Melissa Caza

Archivist, Ontario Jewish Archives

Intersections in the Archives: Finding my Bubbie’s Handwriting in the OJA Collection

Ontario Jewish Archives, Toronto. 11 Nisan 5776.

Three days until the first seder, and I’m sifting through Box 45-7 H-16, feeling vaguely rushed. There’s no real urgency, but somehow the days just before Passover always seem shorter. Maybe it’s all the cooking and preparing and paranoid cleaning. But there’s always that sense of rushing toward something you’ve anticipated, and then it happening so quickly you don’t even get to enjoy those last few moments of waiting. I bet the Exodus felt the same way, but with the added disappointment of wasting so much perfectly good dough.

Thumbing through Box 45-7 H-16, I’m skimming past folders and folders. I’m looking for files with Yiddish on them, but I’ll stop if something else seems interesting. “Orphanage – Poland” doesn’t strike me at first (it’s too tangential to my search, not relevant enough, not Yiddish), but as I glance past I notice the pages are a thick faded blue cardstock – rare, in this collection. I pause and pull the folder, a collection of files on kids in an orphanage in Poland after the war. The documents are in Polish, but attached to each file is a handwritten English translation. Skimming a few, I take note of the English handwriting: not the looped rhythmic patterns of the Palmer Method, but a kind of jagged cursive with the harsher edges and points that I associate with early 20th-century European penmanship. My Polish grandmother wrote in exactly the same style. It always seemed messy to me, but suddenly I realize that it must have been taught; clearly other Polish-speakers also wrote this way. I take a quick snapshot of the file and make a mental note to mention this later to my mother, who will appreciate both the sobering content of the documents and the handwriting quirk, and file the folder back into its box, return it to its shelf, and move on to the next H-box on Shelf 45-7. There is more Yiddish in H-17 and H-18.

As I walk out of the archive, I remember to text my mother the photo. “Just like Bubbie’s handwriting!” I write. “It was a style.” “Gott in himmel!!!” she responds, “How could that NOT be her writing!?!!?” A few minutes later I send her another larger handwriting sample and then a photo of one of the blue orphan files. “From a collection of files on kids in an orphanage in Poland. Most born in 1936-1942,” I say. And she says, “Omg. That’s my mom’s.”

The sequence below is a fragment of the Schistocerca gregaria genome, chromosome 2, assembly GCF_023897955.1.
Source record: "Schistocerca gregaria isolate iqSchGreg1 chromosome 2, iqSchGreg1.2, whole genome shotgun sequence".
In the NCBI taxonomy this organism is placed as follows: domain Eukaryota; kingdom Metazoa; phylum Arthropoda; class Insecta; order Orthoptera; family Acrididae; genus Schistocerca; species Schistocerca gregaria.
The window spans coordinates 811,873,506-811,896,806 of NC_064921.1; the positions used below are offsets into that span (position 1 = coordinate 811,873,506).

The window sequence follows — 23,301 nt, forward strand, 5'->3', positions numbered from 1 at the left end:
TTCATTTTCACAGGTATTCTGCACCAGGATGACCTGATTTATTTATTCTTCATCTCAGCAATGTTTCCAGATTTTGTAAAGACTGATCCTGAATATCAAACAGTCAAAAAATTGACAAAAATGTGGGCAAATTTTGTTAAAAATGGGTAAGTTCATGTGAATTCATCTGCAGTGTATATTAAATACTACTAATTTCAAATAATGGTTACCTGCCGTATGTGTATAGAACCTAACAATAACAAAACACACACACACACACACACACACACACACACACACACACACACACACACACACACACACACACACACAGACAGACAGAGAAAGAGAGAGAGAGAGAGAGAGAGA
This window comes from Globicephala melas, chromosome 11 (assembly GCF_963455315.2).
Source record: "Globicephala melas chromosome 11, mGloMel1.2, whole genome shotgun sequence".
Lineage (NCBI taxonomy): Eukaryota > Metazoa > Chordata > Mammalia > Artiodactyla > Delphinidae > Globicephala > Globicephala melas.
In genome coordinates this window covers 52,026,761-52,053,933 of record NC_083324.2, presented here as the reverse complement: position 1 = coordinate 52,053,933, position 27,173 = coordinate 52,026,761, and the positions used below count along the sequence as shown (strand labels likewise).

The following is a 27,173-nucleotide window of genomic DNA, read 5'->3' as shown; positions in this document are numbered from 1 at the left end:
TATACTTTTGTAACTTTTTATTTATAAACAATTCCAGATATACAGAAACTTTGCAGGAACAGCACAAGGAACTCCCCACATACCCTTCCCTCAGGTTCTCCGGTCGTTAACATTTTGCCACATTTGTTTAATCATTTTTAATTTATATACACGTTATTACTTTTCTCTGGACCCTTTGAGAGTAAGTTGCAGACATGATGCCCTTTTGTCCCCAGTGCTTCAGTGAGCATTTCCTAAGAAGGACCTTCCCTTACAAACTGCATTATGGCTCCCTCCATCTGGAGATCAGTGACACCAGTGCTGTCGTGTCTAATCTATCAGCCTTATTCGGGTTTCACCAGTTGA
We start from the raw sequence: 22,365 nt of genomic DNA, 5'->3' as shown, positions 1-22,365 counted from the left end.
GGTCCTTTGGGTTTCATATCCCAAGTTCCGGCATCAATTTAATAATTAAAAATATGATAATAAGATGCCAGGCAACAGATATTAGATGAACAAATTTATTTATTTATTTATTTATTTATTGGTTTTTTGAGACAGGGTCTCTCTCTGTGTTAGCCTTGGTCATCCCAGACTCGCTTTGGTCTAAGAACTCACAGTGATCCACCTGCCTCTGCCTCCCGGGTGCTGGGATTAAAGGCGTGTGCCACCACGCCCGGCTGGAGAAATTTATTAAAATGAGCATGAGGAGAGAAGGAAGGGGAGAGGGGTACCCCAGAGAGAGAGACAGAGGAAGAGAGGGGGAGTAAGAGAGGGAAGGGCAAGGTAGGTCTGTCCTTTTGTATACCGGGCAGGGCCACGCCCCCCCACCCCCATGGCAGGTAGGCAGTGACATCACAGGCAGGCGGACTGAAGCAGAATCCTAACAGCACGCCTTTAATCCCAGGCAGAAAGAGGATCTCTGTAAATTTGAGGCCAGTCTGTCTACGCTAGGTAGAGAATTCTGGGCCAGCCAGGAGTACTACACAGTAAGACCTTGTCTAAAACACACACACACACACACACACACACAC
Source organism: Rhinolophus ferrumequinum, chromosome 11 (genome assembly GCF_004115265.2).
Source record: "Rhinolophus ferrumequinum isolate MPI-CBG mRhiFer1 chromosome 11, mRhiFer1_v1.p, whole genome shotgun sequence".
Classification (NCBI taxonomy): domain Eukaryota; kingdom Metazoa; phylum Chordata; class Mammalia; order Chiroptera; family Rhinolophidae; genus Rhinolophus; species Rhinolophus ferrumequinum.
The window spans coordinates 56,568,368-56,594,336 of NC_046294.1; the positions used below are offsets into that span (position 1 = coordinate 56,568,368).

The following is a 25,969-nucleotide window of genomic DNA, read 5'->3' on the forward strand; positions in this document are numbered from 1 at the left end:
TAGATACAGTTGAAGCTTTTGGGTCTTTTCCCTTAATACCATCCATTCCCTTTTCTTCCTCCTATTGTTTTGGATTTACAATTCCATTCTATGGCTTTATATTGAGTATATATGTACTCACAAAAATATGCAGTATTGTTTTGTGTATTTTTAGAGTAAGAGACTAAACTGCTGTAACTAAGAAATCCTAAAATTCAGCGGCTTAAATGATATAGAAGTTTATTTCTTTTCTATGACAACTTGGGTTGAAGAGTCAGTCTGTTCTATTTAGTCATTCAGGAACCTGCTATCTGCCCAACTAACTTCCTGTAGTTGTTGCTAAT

My mother remembers, sometime in the 1990s, her mother intersecting with the owner of a photo album from this orphanage, and later, with the owner of these files, and she remembers her translating them into English. My grandmother often did translation work; we’ve lost track of most of it. But on this particular day, in this particular H-box, I went looking for Yiddish documents, and instead stumbled onto my own grandmother’s handwriting – and recognized it. The only question now is whether I can recognize my responsibility to do something with it, to finish the story or at least find out where it begins.

After a few years immersed in rabbinic text and narratology, Miriam graduated from the University of Toronto as a Specialist in Jewish Studies, packed up, and headed for the north of England to take a break, try some great cheeses, and live among the sheep and rolling green hills. She returned to Toronto to pursue an M.A. in Yiddish (expected graduation 2017), and along the way discovered an amazing opportunity to examine Yiddish in the OJA collection. Currently, she is exploring Yiddish among Toronto’s 20th-century Jews, specifically in the Kensington Market neighbourhood, and still eating a lot of great cheese.

Written by: Miriam Borden

After a few years immersed in rabbinic text and narratology, Miriam graduated from the University of Toronto as a Specialist in Jewish Studies, packed up, and headed for the north of England to take a break, try some great cheeses, and live among the sheep and rolling green hills. She returned to Toronto to pursue an M.A. in Yiddish (expected graduation 2017), and along the way discovered an amazing opportunity to examine Yiddish in the OJA collection. Currently, she is exploring Yiddish among Toronto’s 20th-century Jews, specifically in the Kensington Market neighbourhood, and still eating a lot of great cheese.